Texas contract law grants great leeway to employers that create incentive payment plans, especially when it comes to how employers calculate what payment is due employees.
Essentially, if the incentive plan says the employer has the right to interpret the agreement language and its decision is final and binding, courts won’t interfere unless the employer interprets it in bad faith. If you are the employee, that’s tough to prove.
As the following case shows, having a clear and unambiguous agreement in the first place can save the time and money it takes to work it all out in court.
Recent case: Greg Kern worked for the Sitel Corp. as a sales executive. He received an annual salary of $110,000, plus the possibility of incentives based on his sales performance. The incentive compensation plan said Kern could receive up to 250% of his base salary if he exceeded his $8 million revenue goal.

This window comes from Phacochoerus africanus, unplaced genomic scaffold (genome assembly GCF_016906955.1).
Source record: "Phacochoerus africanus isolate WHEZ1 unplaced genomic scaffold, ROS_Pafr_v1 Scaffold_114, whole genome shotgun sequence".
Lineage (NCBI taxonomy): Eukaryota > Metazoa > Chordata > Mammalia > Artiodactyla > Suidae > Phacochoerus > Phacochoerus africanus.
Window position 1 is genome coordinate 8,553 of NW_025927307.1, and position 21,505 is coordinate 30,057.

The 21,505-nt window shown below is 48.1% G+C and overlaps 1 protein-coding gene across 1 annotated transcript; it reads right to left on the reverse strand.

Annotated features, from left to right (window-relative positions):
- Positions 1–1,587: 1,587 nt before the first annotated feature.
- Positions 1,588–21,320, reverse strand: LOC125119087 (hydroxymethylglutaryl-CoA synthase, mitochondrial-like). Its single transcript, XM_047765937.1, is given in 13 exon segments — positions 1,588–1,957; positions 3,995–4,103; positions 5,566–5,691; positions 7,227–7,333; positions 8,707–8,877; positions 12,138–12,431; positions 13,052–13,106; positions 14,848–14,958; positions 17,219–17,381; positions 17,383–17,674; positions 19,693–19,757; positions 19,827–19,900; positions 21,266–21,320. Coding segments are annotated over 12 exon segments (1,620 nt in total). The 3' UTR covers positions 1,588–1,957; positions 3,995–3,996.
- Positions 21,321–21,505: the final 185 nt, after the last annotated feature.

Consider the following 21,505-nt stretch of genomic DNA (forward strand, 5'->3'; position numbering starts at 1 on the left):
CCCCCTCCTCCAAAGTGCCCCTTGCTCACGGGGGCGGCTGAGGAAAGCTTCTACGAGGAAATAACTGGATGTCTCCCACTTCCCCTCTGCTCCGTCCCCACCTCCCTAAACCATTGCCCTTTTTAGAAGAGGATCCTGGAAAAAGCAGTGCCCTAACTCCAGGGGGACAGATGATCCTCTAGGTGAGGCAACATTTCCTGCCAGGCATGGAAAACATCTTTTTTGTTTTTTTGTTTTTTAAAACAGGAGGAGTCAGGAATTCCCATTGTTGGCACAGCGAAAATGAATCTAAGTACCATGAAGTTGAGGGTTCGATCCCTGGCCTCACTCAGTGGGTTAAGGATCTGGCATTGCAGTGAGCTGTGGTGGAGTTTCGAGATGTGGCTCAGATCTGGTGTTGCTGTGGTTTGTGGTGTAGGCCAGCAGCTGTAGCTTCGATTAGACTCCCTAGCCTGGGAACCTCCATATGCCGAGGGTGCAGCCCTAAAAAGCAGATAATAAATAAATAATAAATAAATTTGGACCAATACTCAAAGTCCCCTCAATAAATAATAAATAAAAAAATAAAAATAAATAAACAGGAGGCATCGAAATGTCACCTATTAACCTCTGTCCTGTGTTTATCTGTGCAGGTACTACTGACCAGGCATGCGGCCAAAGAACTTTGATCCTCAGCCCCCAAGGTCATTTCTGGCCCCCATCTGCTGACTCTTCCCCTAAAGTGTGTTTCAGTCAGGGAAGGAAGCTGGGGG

Kern sold several contracts to computer giant Dell, generating more than $16 million. By his calculations, he should have received an additional $275,000 in incentive payments. Sitel paid him just $150,000 based on its interpretation of the agreement, which it said included a cap on incentive payments for sales to a single client such as Dell.
Kern sued, asking a federal court to interpret the agreement. But the court refused to interfere, even though it said the agreement was ambiguous because it gave the employer the final say on interpretation. Unless its interpretation was done in bad faith, the court would not interfere. (Kern v. Sitel, Inc., No. 07-50290, 5th Cir., 2008)
Final note: Why risk a contracts lawsuit? Have your attorneys draft clear and unambiguous incentive plans. That won’t just keep you out of court. Employees who understand your plan are more likely to work hard to reap the benefits. That’s why you use incentive plans in the first place, right?
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